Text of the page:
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Apple Pencil: All the changes coming in iPadOS 13

Thu, 06/13/2019 - 16:54

Apple didn’t announce any new versions of the Apple Pencil hardware at this year’s WWDC, but it did announce some substantial improvements to how we’ll use it. The stylish stylus only took up a few minutes of Apple’s iPadOS presentation, but those moments were enough to demonstrate that Apple’s transforming it into more of a necessity than a novelty.

Apple is taking care to show that the Pencil isn’t just a tool for artists. Indeed, the WWDC presentation spent more time showing how we might use it in an office environment—in other words, more like a pen and legal pad. Here’s what you can expect when iPadOS drops later in the year.

Better latency, better writing experience

The Apple Pencil already has a very good latency of 20ms, but iPadOS will push that all the way down to 9ms. That means the iPad will do a better job of interpreting your subtle movements while handling the Pencil, which in turn should translate into a writing experience that better resembles writing with a pen. The differences will likely be subtle, but even subtle differences can leave a big impact when it comes to writing.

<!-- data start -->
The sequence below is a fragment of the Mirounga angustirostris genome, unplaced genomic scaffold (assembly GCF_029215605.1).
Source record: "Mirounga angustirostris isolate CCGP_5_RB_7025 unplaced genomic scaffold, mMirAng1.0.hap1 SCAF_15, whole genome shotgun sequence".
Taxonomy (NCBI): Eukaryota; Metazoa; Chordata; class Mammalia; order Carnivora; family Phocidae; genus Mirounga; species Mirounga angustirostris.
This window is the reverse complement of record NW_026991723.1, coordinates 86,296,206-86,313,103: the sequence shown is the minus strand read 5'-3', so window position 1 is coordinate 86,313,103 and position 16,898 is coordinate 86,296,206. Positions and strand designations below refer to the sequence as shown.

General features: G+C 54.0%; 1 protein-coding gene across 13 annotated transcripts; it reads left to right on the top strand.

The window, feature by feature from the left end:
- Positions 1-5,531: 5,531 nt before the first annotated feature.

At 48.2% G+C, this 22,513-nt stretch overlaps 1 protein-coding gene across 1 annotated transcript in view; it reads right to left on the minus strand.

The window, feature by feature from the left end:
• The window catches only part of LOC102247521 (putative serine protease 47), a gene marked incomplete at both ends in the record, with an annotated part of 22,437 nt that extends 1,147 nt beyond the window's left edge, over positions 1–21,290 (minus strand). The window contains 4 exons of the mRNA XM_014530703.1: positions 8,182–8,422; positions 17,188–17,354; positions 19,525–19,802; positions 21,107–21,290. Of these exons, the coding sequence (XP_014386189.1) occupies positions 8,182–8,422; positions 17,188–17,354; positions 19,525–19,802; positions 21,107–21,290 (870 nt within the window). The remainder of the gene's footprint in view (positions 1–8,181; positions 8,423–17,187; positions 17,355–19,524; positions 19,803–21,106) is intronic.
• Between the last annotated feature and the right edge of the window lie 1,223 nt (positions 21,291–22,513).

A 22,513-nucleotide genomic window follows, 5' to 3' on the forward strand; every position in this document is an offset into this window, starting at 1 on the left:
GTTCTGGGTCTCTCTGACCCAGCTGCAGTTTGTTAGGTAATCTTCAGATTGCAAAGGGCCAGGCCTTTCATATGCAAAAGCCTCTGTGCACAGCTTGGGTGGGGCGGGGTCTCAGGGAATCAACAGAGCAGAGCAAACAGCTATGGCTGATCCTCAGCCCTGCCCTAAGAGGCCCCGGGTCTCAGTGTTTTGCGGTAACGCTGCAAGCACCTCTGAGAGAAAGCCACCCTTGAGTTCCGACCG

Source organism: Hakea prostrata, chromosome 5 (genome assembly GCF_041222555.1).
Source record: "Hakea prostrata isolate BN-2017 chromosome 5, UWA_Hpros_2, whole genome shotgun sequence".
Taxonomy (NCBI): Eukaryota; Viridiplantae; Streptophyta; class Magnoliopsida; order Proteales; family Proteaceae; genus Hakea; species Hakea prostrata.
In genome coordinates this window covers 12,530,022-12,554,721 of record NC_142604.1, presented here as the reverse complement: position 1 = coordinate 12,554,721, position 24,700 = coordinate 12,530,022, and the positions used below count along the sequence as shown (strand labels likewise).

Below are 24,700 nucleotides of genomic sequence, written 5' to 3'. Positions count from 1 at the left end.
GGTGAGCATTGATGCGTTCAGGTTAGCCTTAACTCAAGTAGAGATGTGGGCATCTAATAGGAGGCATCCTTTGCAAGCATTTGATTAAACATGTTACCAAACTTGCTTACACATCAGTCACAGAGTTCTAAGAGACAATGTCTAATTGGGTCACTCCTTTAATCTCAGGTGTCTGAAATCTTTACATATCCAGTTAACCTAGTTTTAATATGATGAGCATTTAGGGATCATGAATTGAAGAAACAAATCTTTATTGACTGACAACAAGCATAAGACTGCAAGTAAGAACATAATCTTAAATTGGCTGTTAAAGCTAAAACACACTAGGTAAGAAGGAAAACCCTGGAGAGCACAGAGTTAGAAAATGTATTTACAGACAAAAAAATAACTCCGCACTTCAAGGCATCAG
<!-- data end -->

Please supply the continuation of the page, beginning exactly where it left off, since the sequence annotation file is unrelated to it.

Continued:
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Do you need an antenna to cut the cord?

Thu, 06/13/2019 - 06:00
If you're cutting the cord to save money, this guide will help cord-cutters decide if they can save even more by not buying a TV antenna for local channels.